magnesium, copper, iodine, iron, manganese, selenium and zinc.



6Woodson-Tenent Laboratories, Inc., Memphis, TN.





-3-


Recommended AOAC (6) procedures were used except for the amino

acid tryptophan in which the procedure described by Spies (7) was

used. In addition, levels of cadmium, arsenic and mercury were

also determined (6).

n..li....g~..l..j.... Three ensiling trials were conducted. The

first involved formic acid addition, the second involved

bacterial fermentation and the third was a repeat of formic acid

addition. Trial 1 was done with one batch of viscera and trials

2 and 3 were done simultaneously with another batch. Before

ensiling, the wet viscera was minced usin9 a pressure belt system

fish debonder7 with a 5 mm head. For the formic acid addition

trials, 3 1/2% (w/w) of formic acid (92%) was mixed with minced

viscera. The bacteria fermentation trial involved the use of a

commercial preparation of lactic acid producing bacteria with an

available carbohydrate source 10% added molasses, mixed with

the minced viscera. Before mixing with the viscera-molasses mix,

the bacteria was prepared as recommended by the manufacturer and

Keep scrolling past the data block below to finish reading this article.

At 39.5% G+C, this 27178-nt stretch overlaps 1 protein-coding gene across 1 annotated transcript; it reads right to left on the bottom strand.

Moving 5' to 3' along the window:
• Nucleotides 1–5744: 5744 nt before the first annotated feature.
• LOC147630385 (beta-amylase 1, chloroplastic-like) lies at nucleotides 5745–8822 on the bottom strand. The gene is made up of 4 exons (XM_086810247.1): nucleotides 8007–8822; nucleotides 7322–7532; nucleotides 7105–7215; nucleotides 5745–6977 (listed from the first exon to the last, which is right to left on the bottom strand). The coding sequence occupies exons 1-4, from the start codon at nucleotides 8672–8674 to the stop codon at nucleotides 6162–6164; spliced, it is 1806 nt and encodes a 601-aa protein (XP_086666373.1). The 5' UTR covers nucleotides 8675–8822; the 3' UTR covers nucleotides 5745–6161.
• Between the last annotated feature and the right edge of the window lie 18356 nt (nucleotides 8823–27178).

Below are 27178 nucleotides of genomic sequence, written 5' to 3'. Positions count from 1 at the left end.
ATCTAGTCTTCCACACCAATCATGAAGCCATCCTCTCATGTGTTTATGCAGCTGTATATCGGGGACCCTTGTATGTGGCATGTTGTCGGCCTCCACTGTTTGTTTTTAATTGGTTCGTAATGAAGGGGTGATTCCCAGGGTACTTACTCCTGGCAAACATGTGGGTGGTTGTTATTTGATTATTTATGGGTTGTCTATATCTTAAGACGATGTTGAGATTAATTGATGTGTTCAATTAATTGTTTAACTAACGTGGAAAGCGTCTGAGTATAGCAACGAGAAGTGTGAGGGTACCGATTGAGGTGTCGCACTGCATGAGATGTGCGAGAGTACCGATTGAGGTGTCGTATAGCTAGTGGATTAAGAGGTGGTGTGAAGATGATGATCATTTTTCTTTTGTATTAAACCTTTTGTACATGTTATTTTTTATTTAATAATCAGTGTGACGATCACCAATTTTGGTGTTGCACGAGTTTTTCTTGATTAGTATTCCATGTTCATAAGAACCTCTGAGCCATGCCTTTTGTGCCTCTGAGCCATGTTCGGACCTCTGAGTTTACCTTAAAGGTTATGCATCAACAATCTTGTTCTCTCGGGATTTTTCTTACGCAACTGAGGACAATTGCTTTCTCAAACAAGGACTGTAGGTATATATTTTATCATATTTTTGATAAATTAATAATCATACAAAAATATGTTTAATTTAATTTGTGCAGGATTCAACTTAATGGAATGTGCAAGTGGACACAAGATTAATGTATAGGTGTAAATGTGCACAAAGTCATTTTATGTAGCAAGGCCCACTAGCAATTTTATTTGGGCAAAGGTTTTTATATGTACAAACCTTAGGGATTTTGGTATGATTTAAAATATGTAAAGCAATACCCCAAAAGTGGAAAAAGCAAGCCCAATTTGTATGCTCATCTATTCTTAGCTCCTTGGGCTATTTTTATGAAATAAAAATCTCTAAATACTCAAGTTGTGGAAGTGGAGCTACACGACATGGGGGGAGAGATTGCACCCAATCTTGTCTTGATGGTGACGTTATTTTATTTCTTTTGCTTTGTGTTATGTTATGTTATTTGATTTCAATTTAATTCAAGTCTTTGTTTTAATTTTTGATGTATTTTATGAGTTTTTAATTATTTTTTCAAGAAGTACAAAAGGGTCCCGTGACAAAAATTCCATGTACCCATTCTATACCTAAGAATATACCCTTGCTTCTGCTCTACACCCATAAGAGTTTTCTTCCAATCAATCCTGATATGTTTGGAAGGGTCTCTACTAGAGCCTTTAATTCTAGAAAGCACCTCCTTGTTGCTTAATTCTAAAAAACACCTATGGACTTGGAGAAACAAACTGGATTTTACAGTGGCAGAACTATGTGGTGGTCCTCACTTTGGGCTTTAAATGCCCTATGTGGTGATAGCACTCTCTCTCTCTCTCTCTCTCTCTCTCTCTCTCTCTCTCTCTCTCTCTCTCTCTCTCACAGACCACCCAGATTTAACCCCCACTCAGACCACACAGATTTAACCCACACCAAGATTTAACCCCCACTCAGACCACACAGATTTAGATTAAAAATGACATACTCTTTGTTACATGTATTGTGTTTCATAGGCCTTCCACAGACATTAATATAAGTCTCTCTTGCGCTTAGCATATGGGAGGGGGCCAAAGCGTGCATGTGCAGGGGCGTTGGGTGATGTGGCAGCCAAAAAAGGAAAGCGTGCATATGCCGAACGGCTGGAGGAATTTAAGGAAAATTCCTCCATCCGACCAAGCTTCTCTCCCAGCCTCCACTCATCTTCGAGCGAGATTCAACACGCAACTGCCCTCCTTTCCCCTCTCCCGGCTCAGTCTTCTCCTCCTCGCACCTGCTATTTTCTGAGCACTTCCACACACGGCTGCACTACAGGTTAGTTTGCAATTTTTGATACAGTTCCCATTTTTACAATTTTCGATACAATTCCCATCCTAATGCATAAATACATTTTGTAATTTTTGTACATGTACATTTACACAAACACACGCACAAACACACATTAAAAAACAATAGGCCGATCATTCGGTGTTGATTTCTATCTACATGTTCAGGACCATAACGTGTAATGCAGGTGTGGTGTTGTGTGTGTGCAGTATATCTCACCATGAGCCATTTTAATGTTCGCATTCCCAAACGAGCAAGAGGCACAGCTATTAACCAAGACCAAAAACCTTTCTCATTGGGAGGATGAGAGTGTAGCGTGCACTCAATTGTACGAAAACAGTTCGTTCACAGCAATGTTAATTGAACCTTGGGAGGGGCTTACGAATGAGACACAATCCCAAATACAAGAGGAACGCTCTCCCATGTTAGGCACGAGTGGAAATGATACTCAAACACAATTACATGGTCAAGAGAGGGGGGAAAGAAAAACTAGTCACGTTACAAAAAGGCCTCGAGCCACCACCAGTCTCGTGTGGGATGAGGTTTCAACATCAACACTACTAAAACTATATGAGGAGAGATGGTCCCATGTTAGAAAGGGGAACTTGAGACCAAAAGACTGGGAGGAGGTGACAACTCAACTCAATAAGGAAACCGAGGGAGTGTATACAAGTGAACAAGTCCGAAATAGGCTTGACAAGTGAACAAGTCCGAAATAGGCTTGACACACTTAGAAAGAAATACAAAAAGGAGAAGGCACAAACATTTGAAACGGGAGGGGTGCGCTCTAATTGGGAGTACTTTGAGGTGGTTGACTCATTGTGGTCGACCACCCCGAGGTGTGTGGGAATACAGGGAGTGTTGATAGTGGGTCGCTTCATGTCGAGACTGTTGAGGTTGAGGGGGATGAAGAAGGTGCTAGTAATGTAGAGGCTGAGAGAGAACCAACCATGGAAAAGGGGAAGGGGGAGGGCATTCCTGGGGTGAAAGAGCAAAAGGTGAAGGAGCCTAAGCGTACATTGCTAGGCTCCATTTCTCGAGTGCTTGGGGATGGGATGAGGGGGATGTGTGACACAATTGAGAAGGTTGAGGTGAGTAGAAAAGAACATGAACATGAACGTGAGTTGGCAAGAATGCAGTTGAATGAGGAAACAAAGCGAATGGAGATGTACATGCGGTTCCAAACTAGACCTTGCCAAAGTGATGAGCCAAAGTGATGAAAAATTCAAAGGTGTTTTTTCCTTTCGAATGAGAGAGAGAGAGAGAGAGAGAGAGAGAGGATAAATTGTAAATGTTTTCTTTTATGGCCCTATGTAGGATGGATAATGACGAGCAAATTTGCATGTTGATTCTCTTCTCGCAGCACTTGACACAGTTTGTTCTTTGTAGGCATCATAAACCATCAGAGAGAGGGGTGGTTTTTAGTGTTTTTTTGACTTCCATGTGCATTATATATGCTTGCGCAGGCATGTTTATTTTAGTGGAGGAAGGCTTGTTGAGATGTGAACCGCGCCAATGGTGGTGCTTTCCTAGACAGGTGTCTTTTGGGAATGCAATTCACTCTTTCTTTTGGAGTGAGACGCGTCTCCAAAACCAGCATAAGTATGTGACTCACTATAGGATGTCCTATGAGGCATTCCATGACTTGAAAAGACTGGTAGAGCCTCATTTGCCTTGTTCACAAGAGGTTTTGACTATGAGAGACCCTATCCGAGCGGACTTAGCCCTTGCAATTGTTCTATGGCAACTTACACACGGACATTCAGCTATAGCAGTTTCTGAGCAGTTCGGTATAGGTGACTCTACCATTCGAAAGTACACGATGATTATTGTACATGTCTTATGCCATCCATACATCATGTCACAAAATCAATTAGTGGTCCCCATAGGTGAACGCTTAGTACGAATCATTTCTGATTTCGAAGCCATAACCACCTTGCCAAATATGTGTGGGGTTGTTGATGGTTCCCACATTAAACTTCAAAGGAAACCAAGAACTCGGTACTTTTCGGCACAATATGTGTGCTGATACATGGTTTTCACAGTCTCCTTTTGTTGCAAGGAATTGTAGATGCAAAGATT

added at a rate of 2.2 ml bacteria preparation per kg of

viscera-molasses mixture.

In each of the three ensiling trials, eight, 8 kg lots of

viscera silage were prepared. After mixing, the silages were

placed in 3 mil plastic bags and sealed. These bags were placed

in plastic containers and stored at room temperature (22 to 270

C). Before sealing, four pooled day 0 samples were collected



Baader model 694, North American Corp., New Bedford, MA.

Stabisil, Triple F Feeds, Inc., Des Moines, IA.





-4-


from all containers within the three trials, and frozen for

future analyses. On each of days 3, 7, 14, and 28 after the

start of ensiling, two containers were opened and two

representative samples were obtained from each container. These

samples were also frozen for future analyses.

For analyses, two of the four samples collected (one from

each container) in each trial on each day were thawed, and dry

matter content and pH were determined using conventional

procedures. For the second formic acid ensiling trial only,

soluble nitrogen was also determined using the procedure as